A Witch In Time
The Devonsville Terror
USA 1983 Directed by Ulli Lommel
88 Films Blu Ray Zone B
Warning: Some spoilers... although it's not really that kind of movie.
There were two reasons I wanted to see a film like The Devonsville Terror (a movie I would not normally be interested in seeing, it has to be said). First up, it was shot in Wisconsin a month or so before another film I recently saw, The Demons Of Ludlow (as part of Arrrow’s Weird Wyoming boxed edition... reviews of the individual films in that set will be put up on the blog at some point soonish... but possibly not until 2022). It shares a few of the same minor cast members and I thought it would be interesting to watch another movie using the same locations etc.
Secondly, it’s another film by Ulli Lommel, made the same year as the brilliant Olivia (aka Prozzie aka Double Jeopardy, which I reviewed here) and it’s once again starring and co-written by his then wife, the remarkable Suzanna Love. And, like Olivia, it also co-stars, in a much less prominent role (not quite an extra but he might as well have been) Robert Walker Jr, who readers may remember as playing the troublesome and troubled, lethal teenager Charlie Evans in the very early Star Trek episode Charlie X.
So, yeah, I was looking forward to this one but, I have to say, it’s not nearly the film Olivia was, in all honesty. This one’s a standard ‘witch return’ movie and it starts off 300 years prior to the main action of the film, with three ladies being seized by a witch hunter before being tortured to death. One is eaten by pigs, one is broken on a wheel by being rolled along on it and the third is burned at the stake, invoking some kind of vague curse as she dies.
Cut back to the present (or, you know, 300 years later, at any rate) and the little village of Devonshire is having the 300th birthday of its guilty past, when the village gathered the witches and put them to death. The resident doctor, Dr. Warley, is played by none other than Donald Pleasance (although the voice over extracts read from his diaries in a couple of places is obviously read by someone else, presumably trying hard to sound like the great man). The doctor believes the witches were wrongfully burned and commonly puts his patients under hypnotic regression (mostly unknown to them) to find out more about their actions in that event... the film seems to subscribe, without question, to the idea that everyone has past lives directly connected to their ancestors. It’s just a phenomenon presented as the presumption of fact so, yeah, the audience isn’t given a chance to question that idea. Dr. Warley himself is cursed with a rare illness, passed from one generation to another, where he has worms swimming in his blood as punishment for his ancestor’s deeds and, indeed, on a number of occasions you see him making excisions in his wrist and pulling out worms.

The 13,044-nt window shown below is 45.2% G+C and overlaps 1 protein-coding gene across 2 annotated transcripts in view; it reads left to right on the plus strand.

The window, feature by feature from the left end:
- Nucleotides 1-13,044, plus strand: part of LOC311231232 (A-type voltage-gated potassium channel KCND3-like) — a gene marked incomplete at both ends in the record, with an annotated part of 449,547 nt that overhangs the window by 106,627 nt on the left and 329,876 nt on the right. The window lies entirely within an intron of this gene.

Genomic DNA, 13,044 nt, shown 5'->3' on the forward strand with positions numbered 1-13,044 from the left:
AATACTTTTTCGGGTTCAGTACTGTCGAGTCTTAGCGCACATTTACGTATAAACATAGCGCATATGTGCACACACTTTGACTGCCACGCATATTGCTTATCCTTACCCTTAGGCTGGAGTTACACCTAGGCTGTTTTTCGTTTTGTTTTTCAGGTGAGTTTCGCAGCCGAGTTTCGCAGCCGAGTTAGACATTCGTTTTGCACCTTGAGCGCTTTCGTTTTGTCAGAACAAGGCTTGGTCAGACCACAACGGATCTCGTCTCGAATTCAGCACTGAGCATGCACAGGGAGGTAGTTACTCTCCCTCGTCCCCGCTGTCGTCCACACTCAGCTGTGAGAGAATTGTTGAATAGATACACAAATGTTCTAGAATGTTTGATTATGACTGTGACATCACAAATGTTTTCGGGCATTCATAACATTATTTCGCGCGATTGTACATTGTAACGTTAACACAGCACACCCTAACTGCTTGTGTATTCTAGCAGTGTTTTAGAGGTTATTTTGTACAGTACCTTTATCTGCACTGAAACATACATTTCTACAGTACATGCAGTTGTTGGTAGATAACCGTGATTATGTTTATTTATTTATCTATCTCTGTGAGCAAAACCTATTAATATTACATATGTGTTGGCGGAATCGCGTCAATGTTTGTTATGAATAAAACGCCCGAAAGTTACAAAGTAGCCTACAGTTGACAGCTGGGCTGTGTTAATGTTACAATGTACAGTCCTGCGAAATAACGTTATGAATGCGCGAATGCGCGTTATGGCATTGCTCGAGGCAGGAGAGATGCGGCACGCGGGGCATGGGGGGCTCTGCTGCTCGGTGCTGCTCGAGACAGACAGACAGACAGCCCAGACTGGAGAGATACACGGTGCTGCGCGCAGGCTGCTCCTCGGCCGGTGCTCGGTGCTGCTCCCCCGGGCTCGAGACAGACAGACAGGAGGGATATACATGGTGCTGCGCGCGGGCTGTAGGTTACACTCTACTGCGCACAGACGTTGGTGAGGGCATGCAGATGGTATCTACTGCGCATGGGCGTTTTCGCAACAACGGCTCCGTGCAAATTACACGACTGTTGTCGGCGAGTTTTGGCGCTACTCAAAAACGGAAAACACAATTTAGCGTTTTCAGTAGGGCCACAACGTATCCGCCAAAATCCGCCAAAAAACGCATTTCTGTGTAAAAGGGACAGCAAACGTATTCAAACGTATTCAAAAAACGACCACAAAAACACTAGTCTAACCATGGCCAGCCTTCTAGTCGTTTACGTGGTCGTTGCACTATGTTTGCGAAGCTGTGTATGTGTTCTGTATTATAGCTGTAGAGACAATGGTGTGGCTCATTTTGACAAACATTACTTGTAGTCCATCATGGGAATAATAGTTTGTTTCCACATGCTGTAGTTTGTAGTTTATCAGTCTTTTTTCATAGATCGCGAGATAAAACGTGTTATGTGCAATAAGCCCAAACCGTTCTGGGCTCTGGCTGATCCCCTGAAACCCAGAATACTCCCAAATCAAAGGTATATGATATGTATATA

Anyway, around this time, three new people arrive in the village of Devonshire. One of them, Jenny (played by Suzanna Love) is the new school teacher. Another, Chris, played by Mary Walden, is studying the water locally because of toxic chemicals she suspects the locals have been dumping in there. The third, Monica, played by Deanna Haas, is a new radio DJ and seems somewhat reminiscent of Adrienne Barbeau’s character in the then recent movie The Fog... although, to be fair, the film doesn’t seem to be cribbing from John Carpenter’s production half as much as The Demons Of Ludlow did.
And it’s a short film with the town not responding kindly to any of these new outsiders and, ultimately, attempting to kill them all in modern versions of the deaths visited on the three witches, who do appear to be these women’s ancestors, 300 years before. So one of them gets eaten by a dog, another gets dragged along behind a car and, well, when Jenny is tied to a stake she gets her revenge in a scene which is, frankly, completely lifted from another influential film from a couple of years before, namely Steven Spielberg’s Raiders Of The Lost Ark. In a less than credible and ‘way out there’ moment, Suzanna Love takes a page from Bobbie Bresee’s book in Mausoleum (again, review coming at some point soon) and shoots lasers from her eyes. This causes the ‘Raiders moment’ where one man’s head explodes and the other man’s head melts, with his glasses falling down his melting features as in the Spielberg film. Then, we see Jenny leaving the town on a bus and that’s the end. The curse is apparently lifted.
It’s a short movie and that might be the reason why this film, although watchable, is not all that engaging or that credible as a story line. Robert Walker’s character, for instance, is built up in a couple of scenes and then he bizarrely just seems to drop out of the narrative when things start really happening. There’s no awareness on the part of the three women that they’re in any way related to the witches at the start of the film either and... yeah, it all seems to be a hasty sketch of a movie rather than a fully fleshed story, it seemed ot me. About the only thing worth mentioning here perhaps, asides from Suzanna Love who I believe is a seriously underrated actress and should be better known, is a dream sequence Jenny has where some impressive, ogre-like creatures are glimpsed, with some nice, possibly animatronic movement on their faces. It’s a shame these creatures weren’t used in the rest of the movie because they look very good and the rest of the film could have done with the lift.
As it is, The Devonsville Terror is a watchable film and, certainly, it handles the whole witchcraft idea more tastefully than Bill Rebane’s The Demons Of Ludlow but, yeah, it’s not all that great and, asides from the aforementioned dream sequence and some brief landscape shots filled with nice Autumnal colour, it’s not a great film by any means and one I would have trouble recommending to others. I’m glad I saw it though and, you never know, I may watch it again some day.